Researchers at the United Arab Emirates University (UAEU) have developed a new search engine which should make it easier to search for scientific data.
The ‘Biocarian' search engine has been developed to provide an efficient and user-friendly way to search through life science databases.
The UAEU team said that Biocarian was developed to address the problem of large and complex data bases for healthcare and life science, which can result in researchers spending more than a third of their time searching for data. The new search engine users Semantic Web technology, so that researchers can easily create targeted searches to find the data they need in a more efficient fashion.
The research team was led by Professor Nazar Zaki, Chair of the Department of Computer Science and Software Engineering within UAEU's College of Information Technology, and involving postdoctoral student Dr Chandana Tennakoon and UAEU undergraduates Meera Al-Shamisi, Aysha Alshamsi, Elham Mawlawi, Alanoud Al-Jaberi, and Amel Al-Ameri. The project is funded by the TRA's ICT Fund.
"The internet is a huge, interlinked information resource, but is largely restricted to human use because the information is represented only in natural language," explained Professor Zaki. "The Semantic Web is a vision for the next generation of the internet, with the primary goal of making its facts amenable to computational processing and enabling true integration of knowledge across the Web, revolutionizing the way we access information."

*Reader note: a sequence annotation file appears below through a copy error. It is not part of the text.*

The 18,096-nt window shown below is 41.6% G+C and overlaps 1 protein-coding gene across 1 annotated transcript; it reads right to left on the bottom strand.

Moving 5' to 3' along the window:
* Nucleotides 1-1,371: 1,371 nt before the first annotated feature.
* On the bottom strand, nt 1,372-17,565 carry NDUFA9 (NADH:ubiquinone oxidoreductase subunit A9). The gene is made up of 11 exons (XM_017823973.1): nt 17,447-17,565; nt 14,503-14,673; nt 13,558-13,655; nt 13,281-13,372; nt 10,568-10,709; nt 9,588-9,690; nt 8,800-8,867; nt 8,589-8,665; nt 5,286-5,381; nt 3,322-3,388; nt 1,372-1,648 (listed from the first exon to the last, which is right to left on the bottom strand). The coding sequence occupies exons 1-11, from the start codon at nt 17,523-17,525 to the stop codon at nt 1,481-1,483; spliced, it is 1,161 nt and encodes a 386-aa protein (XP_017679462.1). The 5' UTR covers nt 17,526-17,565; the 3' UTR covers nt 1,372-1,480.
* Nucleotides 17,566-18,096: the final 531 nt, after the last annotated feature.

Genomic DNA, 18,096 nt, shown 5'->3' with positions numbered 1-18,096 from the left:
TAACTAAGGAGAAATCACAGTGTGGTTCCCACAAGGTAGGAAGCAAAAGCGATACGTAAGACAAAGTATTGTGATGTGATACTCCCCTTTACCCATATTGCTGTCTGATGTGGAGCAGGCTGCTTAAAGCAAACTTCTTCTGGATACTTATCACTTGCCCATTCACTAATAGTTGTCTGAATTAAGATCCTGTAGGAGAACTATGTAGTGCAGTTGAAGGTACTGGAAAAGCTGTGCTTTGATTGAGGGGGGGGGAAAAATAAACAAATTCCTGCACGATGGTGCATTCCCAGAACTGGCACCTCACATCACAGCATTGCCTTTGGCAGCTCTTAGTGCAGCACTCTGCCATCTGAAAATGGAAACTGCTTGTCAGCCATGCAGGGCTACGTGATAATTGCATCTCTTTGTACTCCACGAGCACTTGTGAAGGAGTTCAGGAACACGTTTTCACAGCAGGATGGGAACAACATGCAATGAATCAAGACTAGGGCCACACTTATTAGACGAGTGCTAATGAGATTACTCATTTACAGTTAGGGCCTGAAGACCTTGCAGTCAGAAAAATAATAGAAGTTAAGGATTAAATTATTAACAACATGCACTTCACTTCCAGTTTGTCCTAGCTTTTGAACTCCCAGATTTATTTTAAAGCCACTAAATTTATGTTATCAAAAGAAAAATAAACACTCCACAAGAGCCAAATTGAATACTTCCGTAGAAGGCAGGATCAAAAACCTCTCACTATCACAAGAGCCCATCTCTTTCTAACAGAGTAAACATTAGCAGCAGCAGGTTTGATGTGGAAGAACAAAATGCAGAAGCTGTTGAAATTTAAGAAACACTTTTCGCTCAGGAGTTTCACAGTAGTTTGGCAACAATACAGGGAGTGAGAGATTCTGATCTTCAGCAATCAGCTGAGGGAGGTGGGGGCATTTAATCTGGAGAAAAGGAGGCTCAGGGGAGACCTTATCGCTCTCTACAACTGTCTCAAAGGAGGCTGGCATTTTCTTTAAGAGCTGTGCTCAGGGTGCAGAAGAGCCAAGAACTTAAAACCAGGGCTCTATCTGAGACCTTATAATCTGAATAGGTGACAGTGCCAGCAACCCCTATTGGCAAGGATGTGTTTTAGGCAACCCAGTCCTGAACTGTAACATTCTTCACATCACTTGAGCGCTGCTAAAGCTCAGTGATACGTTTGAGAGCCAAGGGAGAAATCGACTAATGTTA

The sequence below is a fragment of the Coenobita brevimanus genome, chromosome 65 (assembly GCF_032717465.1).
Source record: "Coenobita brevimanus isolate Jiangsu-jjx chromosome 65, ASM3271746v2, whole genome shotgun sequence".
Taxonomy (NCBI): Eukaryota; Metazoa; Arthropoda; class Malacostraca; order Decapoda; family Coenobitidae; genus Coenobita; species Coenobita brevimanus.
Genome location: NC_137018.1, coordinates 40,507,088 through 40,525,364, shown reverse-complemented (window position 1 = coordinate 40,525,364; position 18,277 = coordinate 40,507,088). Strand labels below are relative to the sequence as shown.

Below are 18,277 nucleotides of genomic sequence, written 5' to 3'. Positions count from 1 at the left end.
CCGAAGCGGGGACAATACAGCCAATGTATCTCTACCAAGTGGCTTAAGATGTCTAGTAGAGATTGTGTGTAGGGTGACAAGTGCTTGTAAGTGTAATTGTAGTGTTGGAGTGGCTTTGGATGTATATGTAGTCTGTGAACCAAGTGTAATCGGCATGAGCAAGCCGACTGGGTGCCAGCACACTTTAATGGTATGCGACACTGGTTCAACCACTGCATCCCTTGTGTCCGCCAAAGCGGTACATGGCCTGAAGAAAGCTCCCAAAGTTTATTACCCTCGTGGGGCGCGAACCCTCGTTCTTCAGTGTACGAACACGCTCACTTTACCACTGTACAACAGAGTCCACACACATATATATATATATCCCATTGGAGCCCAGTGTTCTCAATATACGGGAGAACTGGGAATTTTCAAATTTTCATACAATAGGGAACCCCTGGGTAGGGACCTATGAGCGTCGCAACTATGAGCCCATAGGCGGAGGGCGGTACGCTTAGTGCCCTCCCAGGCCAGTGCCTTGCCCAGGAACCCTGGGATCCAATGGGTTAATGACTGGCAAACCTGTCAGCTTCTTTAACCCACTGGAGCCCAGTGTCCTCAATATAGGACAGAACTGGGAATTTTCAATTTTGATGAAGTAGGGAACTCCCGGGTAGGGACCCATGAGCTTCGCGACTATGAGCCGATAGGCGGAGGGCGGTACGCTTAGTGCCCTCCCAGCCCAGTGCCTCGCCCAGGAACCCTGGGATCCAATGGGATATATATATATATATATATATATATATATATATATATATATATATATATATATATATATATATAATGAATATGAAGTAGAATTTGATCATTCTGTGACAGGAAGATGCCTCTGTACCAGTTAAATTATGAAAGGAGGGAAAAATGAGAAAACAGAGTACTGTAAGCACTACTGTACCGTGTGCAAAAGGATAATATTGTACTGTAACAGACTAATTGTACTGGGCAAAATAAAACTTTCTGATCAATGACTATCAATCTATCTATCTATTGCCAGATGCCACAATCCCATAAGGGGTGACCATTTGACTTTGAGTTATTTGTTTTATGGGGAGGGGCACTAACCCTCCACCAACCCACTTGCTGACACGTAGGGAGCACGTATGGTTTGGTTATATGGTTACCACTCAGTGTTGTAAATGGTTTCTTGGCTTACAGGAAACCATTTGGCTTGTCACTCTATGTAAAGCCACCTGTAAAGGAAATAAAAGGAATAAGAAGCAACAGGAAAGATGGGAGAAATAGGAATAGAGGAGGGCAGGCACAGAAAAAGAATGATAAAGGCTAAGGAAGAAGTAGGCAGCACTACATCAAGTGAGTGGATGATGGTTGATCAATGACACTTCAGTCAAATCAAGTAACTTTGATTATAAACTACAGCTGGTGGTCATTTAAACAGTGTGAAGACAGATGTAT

Biocarian, according to Professor Zaki, emerged from recognition of "the strong need to improve the efficiency of searching for scientific information", and is drawing on the skills of UAEU students to drive it forward through a three-year project that includes a commercialization strategy based on integrated e-commerce models.
It allows complex queries to be constructed and entered, and offers additional features such as the capacity to enter ‘facet values' according to specific criteria. These allow users to explore collated information by applying a range of filters, helping them to find what they are looking for quicker.
"Exploratory searches need customized solutions, especially when multiple databases are involved," said Professor Zaki. "This process is cumbersome and time-consuming for those without a sufficient background in computer science, which is why a search engine facilitating exploratory searches of databases would be of great help to the scientific community.
"The project has high importance for the UAE, as it will create a life science knowledge-base which the country can leverage in future projects, with a view to making significant contributions to medicine and healthcare, with specific relevance to the healthcare needs of UAE and other countries in the MENA region."